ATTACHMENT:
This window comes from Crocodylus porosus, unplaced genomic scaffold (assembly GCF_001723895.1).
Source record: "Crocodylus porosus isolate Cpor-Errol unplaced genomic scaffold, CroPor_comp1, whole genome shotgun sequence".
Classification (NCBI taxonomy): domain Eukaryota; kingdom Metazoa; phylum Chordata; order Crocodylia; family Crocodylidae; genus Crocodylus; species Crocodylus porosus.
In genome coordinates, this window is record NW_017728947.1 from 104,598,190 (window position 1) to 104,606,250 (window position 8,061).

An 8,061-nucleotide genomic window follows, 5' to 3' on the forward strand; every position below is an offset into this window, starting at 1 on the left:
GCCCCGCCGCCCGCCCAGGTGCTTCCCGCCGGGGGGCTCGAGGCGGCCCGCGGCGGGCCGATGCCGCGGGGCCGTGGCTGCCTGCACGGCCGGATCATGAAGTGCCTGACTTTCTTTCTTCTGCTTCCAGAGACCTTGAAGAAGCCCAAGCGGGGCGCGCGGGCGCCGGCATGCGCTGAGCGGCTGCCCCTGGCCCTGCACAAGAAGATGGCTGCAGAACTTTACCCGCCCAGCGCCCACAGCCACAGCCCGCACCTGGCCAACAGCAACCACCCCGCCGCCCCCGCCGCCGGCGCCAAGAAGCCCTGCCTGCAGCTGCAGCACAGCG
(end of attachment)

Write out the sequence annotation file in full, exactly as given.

This window comes from Crocodylus porosus, unplaced genomic scaffold (assembly GCF_001723895.1).
Source record: "Crocodylus porosus isolate Cpor-Errol unplaced genomic scaffold, CroPor_comp1, whole genome shotgun sequence".
Classification (NCBI taxonomy): domain Eukaryota; kingdom Metazoa; phylum Chordata; order Crocodylia; family Crocodylidae; genus Crocodylus; species Crocodylus porosus.
In genome coordinates, this window is record NW_017728947.1 from 104,598,190 (window position 1) to 104,606,250 (window position 8,061).

An 8,061-nucleotide genomic window follows, 5' to 3' on the forward strand; every position below is an offset into this window, starting at 1 on the left:
GCCCCGCCGCCCGCCCAGGTGCTTCCCGCCGGGGGGCTCGAGGCGGCCCGCGGCGGGCCGATGCCGCGGGGCCGTGGCTGCCTGCACGGCCGGATCATGAAGTGCCTGACTTTCTTTCTTCTGCTTCCAGAGACCTTGAAGAAGCCCAAGCGGGGCGCGCGGGCGCCGGCATGCGCTGAGCGGCTGCCCCTGGCCCTGCACAAGAAGATGGCTGCAGAACTTTACCCGCCCAGCGCCCACAGCCACAGCCCGCACCTGGCCAACAGCAACCACCCCGCCGCCCCCGCCGCCGGCGCCAAGAAGCCCTGCCTGCAGCTGCAGCACAGCG